V. I.   Lenin

The Lettish Workers and the Split in the Social-Democratic Group in the Duma

Published: Put Pravdy No. 50, March 30, 1914. Published according to the text in Put Pravdy.
Source: Lenin Collected Works, Progress Publishers, 1972, Moscow, Volume 20, pages 177-181.
Translated: Bernard Isaacs and The Late Joe Fineberg
Transcription\Markup: R. Cymbala
Public Domain: Lenin Internet Archive (2004). You may freely copy, distribute, display and perform this work; as well as make derivative and commercial works. Please credit “Marxists Internet Archive” as your source.

Workers who read the liquidationist press know how often the Russian liquidators have boasted about the Lettish Marxist workers being on their side. When the liquidators split the Social-Democratic group in the Duma, they also repeatedly referred to the Letts. “Nobody would think of accusing the Lettish Social-Democratic workers of repudiating the ‘underground’,” they wrote, “and yet these Lettish workers are on our side.”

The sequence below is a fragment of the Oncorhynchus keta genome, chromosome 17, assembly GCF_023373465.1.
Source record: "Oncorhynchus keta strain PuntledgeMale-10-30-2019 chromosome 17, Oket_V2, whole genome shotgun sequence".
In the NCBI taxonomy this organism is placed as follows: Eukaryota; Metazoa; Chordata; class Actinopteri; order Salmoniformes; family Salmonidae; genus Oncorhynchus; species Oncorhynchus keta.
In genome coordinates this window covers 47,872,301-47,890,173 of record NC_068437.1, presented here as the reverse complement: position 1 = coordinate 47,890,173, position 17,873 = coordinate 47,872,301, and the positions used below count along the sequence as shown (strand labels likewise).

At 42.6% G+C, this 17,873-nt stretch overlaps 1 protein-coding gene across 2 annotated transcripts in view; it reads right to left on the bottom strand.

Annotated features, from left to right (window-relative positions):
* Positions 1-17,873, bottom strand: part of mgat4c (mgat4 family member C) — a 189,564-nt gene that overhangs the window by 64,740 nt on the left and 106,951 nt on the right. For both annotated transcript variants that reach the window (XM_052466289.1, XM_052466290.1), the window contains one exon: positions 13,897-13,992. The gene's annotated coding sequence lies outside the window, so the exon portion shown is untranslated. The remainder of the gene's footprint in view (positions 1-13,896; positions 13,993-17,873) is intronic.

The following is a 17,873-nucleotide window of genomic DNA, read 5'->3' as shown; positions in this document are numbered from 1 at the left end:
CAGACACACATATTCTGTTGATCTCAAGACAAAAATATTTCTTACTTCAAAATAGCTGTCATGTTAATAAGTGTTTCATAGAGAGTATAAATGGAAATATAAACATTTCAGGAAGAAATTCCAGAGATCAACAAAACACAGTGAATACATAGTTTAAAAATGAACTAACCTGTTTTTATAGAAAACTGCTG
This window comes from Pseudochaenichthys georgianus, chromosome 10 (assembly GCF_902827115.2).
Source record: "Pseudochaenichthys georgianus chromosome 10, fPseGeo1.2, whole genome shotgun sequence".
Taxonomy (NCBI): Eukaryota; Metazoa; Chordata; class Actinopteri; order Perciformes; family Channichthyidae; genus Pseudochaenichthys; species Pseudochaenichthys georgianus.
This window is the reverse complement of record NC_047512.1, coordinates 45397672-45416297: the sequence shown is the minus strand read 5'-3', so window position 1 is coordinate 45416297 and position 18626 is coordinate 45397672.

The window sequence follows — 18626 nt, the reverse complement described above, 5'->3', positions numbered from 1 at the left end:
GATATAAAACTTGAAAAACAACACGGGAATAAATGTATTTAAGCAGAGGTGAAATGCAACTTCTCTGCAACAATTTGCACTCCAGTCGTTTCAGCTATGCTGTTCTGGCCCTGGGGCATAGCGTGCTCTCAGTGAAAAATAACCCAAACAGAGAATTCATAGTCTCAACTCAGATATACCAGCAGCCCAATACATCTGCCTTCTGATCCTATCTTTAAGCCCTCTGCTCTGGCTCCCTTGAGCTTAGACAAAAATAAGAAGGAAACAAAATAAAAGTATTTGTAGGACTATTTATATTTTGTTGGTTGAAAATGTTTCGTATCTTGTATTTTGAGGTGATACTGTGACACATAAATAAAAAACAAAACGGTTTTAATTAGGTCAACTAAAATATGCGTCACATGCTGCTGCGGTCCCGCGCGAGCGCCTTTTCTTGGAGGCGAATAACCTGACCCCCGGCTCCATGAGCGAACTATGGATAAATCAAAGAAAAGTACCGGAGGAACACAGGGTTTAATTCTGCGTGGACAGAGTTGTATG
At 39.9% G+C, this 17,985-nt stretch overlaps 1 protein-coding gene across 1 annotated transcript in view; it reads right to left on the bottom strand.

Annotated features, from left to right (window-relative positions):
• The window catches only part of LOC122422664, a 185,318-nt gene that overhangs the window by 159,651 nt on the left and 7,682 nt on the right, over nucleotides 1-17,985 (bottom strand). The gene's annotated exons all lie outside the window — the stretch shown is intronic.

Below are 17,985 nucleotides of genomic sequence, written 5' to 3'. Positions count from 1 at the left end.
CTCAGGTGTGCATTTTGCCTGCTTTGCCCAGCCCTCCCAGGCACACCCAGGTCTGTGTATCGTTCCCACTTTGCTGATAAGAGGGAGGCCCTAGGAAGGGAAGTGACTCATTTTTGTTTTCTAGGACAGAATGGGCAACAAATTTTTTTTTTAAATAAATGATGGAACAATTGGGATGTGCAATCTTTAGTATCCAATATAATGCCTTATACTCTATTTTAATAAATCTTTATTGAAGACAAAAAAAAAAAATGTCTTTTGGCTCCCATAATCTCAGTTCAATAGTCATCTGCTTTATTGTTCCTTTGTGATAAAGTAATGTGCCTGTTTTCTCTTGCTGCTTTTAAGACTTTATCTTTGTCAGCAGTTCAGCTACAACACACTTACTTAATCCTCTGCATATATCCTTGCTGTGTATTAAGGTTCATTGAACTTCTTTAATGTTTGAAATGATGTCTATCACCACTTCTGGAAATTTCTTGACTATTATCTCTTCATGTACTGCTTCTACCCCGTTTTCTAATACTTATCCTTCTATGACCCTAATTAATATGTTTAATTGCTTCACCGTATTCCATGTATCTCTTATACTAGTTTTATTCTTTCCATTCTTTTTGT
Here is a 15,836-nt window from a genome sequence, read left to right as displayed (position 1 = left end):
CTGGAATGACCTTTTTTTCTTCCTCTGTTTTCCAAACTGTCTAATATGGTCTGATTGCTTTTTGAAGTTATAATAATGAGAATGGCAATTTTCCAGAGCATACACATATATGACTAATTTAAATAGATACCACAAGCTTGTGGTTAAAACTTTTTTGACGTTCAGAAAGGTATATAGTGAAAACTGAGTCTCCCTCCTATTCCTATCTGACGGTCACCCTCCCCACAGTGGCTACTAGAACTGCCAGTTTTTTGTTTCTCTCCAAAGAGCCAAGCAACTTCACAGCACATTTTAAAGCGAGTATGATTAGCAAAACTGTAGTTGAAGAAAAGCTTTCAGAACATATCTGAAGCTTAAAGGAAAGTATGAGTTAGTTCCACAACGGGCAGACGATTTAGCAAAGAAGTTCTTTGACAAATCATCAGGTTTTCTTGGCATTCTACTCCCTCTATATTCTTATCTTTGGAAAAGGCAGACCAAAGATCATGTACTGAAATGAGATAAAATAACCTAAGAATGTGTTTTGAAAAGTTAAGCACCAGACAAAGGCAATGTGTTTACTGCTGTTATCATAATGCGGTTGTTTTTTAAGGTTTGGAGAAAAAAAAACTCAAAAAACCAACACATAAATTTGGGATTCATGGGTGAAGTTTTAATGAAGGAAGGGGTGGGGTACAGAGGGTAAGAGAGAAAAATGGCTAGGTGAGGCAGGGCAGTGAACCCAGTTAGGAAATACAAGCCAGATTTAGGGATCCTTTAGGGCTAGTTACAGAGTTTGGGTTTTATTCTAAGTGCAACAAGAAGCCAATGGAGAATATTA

Those who knew the facts never doubted that the liquidators were ... deviating from the truth. When the question of the Six and the Seven came up for discussion, the overwhelming majority of these Lettish workers declared in favour of the Six. Pravda published scores of resolutions passed by many hundreds of Lettish Social-Democratic workers and quite a number of groups in Riga, Mitau, Libau, and other centres, in defence of the stand taken by the six workers’ deputies. Next after St. Petersburg, the city that expressed itself most emphatically on this question was Riga, that important Lettish working-class centre. The resolutions passed by the overwhelming majority of Riga workers breathed a spirit of ardent devotion to the ideas of consistent Marxism, and of sincere indignation with the liquidators.